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In new book, Comey says Trump ‘untethered to truth’

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The book adheres closely to Comey’s public testimony and written statements about his contacts with the president during the early days of the administration and his growing concern about the president’s integrity. It also includes strikingly personal jabs at Trump that appear likely to irritate the president.

The 6-foot-8 Comey describes Trump as shorter than he expected with a “too long” tie and “bright white half-moons” under his eyes that he suggests came from tanning goggles. He also says he made a conscious effort to check the president’s hand size, saying it was “smaller than mine, but did not seem unusually so.”

The book, “A Higher Loyalty,” is to be released next week. The Associated Press purchased a copy this week.

Trump fired Comey in May 2017, setting off a scramble at the Justice Department that led to the appointment of Robert Mueller as special counsel overseeing the Russia investigation. Mueller’s probe has expanded to include whether Trump obstructed justice by firing Comey, an idea the president denies. Trump has assailed Comey as a “showboat” and a “liar.”

Comey writes extensively about his first meeting with Trump after his election. Others in the meeting included Vice President Mike Pence, Trump’s first chief of staff, Reince Priebus, Michael Flynn, who would become national security adviser, and incoming press secretary, Sean Spicer. Comey was also joined by NSA Director Mike Rogers, CIA Director John Brennan and DNI Director James Clapper.

After Clapper briefed the team on the intelligence community’s findings of Russian election interference, Comey said he was taken aback by what the Trump team didn’t ask.

“They were about to lead a country that had been attacked by a foreign adversary, yet they had no questions about what the future Russian threat might be,” Comey writes. Instead, he writes, they launched into a strategy session about how to “spin what we’d just told them” for the public.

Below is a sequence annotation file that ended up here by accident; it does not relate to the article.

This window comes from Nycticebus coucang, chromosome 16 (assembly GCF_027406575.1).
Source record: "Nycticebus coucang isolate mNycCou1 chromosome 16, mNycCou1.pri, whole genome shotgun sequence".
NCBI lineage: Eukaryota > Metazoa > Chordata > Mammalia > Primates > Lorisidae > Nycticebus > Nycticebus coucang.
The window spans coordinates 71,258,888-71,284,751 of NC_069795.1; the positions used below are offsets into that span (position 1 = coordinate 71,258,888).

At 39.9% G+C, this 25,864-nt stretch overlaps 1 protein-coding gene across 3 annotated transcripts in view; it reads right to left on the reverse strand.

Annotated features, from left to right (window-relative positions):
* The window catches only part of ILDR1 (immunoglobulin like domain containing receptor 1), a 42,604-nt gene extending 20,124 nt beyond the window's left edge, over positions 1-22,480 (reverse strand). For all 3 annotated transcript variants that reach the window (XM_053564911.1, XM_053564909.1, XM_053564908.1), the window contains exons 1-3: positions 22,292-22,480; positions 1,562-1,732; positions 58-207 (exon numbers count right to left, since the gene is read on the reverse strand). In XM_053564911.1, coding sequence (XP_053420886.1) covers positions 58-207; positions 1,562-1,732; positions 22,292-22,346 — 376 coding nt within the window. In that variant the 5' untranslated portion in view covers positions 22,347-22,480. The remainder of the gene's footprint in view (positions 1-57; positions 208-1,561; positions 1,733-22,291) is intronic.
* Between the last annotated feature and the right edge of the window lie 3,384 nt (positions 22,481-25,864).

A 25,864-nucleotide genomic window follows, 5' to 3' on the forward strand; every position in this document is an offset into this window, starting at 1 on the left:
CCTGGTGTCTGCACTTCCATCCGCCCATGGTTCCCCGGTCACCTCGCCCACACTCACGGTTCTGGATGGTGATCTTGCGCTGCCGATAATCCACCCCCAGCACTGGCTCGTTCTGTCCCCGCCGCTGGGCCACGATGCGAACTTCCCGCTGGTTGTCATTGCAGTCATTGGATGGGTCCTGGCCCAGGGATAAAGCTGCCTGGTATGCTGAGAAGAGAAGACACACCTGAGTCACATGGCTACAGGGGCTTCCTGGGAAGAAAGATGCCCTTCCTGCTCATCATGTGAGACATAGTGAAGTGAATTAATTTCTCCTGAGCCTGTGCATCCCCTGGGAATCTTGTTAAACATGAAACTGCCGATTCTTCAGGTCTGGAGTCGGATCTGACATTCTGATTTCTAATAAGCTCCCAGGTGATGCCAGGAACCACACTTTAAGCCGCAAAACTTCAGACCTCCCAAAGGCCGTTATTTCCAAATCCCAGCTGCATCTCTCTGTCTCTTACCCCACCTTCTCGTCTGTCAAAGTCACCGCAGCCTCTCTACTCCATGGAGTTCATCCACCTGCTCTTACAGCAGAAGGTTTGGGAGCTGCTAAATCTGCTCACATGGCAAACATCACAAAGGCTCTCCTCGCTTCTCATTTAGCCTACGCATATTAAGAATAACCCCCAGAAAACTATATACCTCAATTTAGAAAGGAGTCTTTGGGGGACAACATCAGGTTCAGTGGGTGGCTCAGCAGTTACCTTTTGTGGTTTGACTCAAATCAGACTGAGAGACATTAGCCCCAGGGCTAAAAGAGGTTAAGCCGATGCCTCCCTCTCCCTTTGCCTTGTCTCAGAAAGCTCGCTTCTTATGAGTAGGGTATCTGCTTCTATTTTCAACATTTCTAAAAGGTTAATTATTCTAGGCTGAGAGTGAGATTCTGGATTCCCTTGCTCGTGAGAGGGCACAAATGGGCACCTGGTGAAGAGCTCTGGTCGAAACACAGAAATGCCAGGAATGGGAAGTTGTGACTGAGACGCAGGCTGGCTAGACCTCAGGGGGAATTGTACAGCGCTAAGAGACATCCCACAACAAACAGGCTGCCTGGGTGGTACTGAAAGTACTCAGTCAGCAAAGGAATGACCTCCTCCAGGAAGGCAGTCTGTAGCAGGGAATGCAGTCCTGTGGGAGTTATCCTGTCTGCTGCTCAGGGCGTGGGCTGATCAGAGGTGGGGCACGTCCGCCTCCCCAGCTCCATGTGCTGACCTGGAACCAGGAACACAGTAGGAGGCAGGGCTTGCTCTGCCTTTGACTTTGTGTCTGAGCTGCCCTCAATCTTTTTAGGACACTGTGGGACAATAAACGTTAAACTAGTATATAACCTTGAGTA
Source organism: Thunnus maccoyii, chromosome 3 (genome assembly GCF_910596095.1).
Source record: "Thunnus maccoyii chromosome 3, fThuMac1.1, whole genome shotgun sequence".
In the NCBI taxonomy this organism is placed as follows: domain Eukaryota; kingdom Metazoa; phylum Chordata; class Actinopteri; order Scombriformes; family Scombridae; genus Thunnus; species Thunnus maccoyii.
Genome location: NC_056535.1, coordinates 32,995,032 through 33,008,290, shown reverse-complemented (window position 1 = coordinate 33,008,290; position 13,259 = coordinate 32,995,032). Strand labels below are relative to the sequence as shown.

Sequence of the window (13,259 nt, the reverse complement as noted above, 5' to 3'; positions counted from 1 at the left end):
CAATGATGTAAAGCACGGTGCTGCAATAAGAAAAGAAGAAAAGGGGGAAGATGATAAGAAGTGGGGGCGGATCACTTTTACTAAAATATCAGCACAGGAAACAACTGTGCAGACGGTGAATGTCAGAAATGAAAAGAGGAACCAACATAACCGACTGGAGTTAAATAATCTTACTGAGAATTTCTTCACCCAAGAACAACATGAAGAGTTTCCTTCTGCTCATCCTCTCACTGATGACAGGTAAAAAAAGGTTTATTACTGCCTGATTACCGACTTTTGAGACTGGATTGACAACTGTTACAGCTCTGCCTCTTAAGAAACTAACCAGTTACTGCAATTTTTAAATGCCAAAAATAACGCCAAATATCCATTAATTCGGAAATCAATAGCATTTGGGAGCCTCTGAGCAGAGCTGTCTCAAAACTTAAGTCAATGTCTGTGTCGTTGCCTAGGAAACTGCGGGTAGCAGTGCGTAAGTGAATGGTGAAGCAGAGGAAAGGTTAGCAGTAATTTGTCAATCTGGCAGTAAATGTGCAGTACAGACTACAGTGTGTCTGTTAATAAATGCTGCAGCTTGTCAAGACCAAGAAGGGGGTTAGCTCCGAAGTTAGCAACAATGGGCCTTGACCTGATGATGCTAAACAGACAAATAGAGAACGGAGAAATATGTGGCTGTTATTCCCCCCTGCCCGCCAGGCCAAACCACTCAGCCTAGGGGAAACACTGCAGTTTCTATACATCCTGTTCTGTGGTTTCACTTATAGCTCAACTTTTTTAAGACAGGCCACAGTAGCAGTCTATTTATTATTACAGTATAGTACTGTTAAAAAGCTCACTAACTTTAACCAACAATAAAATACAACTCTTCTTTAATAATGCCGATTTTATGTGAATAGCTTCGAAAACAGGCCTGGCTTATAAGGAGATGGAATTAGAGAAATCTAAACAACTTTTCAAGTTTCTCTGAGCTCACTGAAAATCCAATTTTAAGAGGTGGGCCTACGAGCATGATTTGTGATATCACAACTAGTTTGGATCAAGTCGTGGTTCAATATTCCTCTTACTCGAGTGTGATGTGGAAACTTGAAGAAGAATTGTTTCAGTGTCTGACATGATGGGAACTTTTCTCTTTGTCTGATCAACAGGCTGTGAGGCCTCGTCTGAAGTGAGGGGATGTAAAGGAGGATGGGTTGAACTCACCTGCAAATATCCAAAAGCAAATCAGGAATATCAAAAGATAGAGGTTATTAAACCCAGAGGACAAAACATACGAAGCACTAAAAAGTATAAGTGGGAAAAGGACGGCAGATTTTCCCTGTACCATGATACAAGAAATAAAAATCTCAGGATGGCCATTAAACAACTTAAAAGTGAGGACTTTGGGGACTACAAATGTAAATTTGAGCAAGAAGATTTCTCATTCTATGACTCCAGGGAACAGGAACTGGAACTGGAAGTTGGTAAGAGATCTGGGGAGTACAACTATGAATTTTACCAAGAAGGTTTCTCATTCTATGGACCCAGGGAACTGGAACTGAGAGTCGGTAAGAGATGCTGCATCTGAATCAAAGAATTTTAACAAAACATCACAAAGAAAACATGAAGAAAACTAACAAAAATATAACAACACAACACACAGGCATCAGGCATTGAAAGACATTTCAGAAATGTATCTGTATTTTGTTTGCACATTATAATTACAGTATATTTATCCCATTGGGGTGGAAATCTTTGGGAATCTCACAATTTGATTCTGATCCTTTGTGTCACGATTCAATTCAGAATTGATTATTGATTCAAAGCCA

He also reveals for the first time that the U.S. government had unverified classified information that he believes could have been used to cast doubt on Attorney General Loretta Lynch’s independence in the Clinton email probe. While Comey does not outline the details of the information — and says he didn’t see indications of Lynch inappropriately influencing the investigation — he says it worried him that the material could be used to attack the integrity of the probe and the FBI’s independence.

He provides new details of his firing. He writes that then-Homeland Security secretary John Kelly — now Trump’s chief of staff — offered to quit out of a sense of disgust as to how Comey was dismissed, as well as his first encounter with Trump, a January 2017 briefing at Trump Tower in New York City. Kelly has been increasingly marginalized in the White House and the president has mused to confidantes about firing the chief of staff.

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'Not since 1922!' UK axes EU checks on pets arriving from Britain over 'unnecessary' rule

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MINISTERS have scrapped some “unnecessary” EU checks under the protocol for pets arriving into Northern Ireland from the UK.

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Special counsel appointed by Trump DOJ may indict Democratic lawyer Sussmann, source says

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WASHINGTON — The special counsel appointed by President Donald Trump’s Justice Department to probe the Russia investigation is moving to indict a prominent lawyer on a charge of making a false statement to the FBI, a source directly familiar with the matter told NBC News.